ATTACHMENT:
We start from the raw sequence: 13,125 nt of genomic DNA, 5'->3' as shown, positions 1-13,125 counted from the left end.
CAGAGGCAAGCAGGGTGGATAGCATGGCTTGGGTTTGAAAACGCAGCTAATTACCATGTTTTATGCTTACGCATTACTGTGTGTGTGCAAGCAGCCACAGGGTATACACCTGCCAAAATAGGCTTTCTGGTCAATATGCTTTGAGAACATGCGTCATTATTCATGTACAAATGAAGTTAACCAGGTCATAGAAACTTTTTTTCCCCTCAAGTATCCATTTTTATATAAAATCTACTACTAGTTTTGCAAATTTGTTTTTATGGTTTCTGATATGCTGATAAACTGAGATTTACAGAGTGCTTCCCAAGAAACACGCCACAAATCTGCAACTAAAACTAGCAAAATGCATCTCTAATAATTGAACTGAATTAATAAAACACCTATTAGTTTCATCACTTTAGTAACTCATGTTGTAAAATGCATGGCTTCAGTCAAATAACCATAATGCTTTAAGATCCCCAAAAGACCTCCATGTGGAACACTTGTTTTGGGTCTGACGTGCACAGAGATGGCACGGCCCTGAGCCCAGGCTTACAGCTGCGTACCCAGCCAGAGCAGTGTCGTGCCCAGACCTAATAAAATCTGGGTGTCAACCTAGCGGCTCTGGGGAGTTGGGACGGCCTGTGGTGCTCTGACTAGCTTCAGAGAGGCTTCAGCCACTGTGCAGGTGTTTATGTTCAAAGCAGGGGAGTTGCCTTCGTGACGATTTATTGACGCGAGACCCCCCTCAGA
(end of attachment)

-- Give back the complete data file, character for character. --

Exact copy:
We start from the raw sequence: 13,125 nt of genomic DNA, 5'->3' as shown, positions 1-13,125 counted from the left end.
CAGAGGCAAGCAGGGTGGATAGCATGGCTTGGGTTTGAAAACGCAGCTAATTACCATGTTTTATGCTTACGCATTACTGTGTGTGTGCAAGCAGCCACAGGGTATACACCTGCCAAAATAGGCTTTCTGGTCAATATGCTTTGAGAACATGCGTCATTATTCATGTACAAATGAAGTTAACCAGGTCATAGAAACTTTTTTTCCCCTCAAGTATCCATTTTTATATAAAATCTACTACTAGTTTTGCAAATTTGTTTTTATGGTTTCTGATATGCTGATAAACTGAGATTTACAGAGTGCTTCCCAAGAAACACGCCACAAATCTGCAACTAAAACTAGCAAAATGCATCTCTAATAATTGAACTGAATTAATAAAACACCTATTAGTTTCATCACTTTAGTAACTCATGTTGTAAAATGCATGGCTTCAGTCAAATAACCATAATGCTTTAAGATCCCCAAAAGACCTCCATGTGGAACACTTGTTTTGGGTCTGACGTGCACAGAGATGGCACGGCCCTGAGCCCAGGCTTACAGCTGCGTACCCAGCCAGAGCAGTGTCGTGCCCAGACCTAATAAAATCTGGGTGTCAACCTAGCGGCTCTGGGGAGTTGGGACGGCCTGTGGTGCTCTGACTAGCTTCAGAGAGGCTTCAGCCACTGTGCAGGTGTTTATGTTCAAAGCAGGGGAGTTGCCTTCGTGACGATTTATTGACGCGAGACCCCCCTCAGA